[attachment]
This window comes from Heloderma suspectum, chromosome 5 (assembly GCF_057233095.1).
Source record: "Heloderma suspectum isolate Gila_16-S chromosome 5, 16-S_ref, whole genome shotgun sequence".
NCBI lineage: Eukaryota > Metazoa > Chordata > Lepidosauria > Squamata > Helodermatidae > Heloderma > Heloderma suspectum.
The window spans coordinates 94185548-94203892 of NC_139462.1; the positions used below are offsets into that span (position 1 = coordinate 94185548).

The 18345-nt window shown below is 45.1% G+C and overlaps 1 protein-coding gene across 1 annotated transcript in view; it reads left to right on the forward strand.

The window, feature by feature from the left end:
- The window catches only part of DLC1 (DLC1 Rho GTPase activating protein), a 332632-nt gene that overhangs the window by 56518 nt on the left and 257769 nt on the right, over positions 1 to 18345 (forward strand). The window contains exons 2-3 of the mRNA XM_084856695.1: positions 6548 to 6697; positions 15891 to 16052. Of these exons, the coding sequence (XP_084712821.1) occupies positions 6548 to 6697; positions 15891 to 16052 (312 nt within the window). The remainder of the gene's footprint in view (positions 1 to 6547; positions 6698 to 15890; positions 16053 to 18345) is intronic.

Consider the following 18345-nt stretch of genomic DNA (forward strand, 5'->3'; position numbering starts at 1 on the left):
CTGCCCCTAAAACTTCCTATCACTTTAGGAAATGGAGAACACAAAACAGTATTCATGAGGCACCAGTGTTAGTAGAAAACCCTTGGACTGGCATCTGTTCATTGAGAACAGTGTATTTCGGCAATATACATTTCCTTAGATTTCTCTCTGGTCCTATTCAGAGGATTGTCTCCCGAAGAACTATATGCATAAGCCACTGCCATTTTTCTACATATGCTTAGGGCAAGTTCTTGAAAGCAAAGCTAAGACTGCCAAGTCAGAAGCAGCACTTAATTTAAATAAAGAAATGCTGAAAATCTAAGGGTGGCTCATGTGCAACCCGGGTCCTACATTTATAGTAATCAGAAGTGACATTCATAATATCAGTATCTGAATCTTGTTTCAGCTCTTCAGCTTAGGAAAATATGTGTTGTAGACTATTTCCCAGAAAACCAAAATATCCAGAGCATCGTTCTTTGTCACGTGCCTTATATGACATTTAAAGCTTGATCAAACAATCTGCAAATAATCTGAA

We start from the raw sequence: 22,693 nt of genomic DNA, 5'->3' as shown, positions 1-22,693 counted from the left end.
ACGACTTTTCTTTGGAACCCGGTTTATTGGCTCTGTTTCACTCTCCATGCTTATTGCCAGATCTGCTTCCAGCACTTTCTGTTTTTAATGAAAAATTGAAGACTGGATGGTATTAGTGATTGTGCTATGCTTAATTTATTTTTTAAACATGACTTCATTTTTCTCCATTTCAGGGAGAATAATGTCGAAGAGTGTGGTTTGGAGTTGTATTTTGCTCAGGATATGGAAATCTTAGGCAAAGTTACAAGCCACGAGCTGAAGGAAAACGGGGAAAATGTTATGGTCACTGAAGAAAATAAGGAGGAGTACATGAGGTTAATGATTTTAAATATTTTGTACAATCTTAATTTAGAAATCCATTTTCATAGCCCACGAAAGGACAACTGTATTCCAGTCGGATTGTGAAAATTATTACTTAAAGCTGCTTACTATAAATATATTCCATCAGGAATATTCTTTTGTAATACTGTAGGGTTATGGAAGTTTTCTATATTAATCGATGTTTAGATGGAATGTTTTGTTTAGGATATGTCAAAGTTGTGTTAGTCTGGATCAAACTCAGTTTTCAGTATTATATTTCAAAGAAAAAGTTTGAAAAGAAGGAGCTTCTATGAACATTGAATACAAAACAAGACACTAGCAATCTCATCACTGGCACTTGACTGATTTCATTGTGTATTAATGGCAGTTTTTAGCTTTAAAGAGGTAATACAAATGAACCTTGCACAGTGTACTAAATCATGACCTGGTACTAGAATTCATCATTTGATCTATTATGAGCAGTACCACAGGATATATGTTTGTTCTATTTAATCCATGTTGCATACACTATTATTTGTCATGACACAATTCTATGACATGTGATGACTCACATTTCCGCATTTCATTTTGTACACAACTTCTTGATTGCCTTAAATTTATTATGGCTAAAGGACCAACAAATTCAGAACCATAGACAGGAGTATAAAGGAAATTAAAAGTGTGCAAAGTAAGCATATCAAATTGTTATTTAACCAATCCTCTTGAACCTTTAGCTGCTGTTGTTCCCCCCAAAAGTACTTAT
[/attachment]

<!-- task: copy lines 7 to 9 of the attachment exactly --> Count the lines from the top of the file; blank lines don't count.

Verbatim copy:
- The window catches only part of DLC1 (DLC1 Rho GTPase activating protein), a 332632-nt gene that overhangs the window by 56518 nt on the left and 257769 nt on the right, over positions 1 to 18345 (forward strand). The window contains exons 2-3 of the mRNA XM_084856695.1: positions 6548 to 6697; positions 15891 to 16052. Of these exons, the coding sequence (XP_084712821.1) occupies positions 6548 to 6697; positions 15891 to 16052 (312 nt within the window). The remainder of the gene's footprint in view (positions 1 to 6547; positions 6698 to 15890; positions 16053 to 18345) is intronic.

Consider the following 18345-nt stretch of genomic DNA (forward strand, 5'->3'; position numbering starts at 1 on the left):
CTGCCCCTAAAACTTCCTATCACTTTAGGAAATGGAGAACACAAAACAGTATTCATGAGGCACCAGTGTTAGTAGAAAACCCTTGGACTGGCATCTGTTCATTGAGAACAGTGTATTTCGGCAATATACATTTCCTTAGATTTCTCTCTGGTCCTATTCAGAGGATTGTCTCCCGAAGAACTATATGCATAAGCCACTGCCATTTTTCTACATATGCTTAGGGCAAGTTCTTGAAAGCAAAGCTAAGACTGCCAAGTCAGAAGCAGCACTTAATTTAAATAAAGAAATGCTGAAAATCTAAGGGTGGCTCATGTGCAACCCGGGTCCTACATTTATAGTAATCAGAAGTGACATTCATAATATCAGTATCTGAATCTTGTTTCAGCTCTTCAGCTTAGGAAAATATGTGTTGTAGACTATTTCCCAGAAAACCAAAATATCCAGAGCATCGTTCTTTGTCACGTGCCTTATATGACATTTAAAGCTTGATCAAACAATCTGCAAATAATCTGAA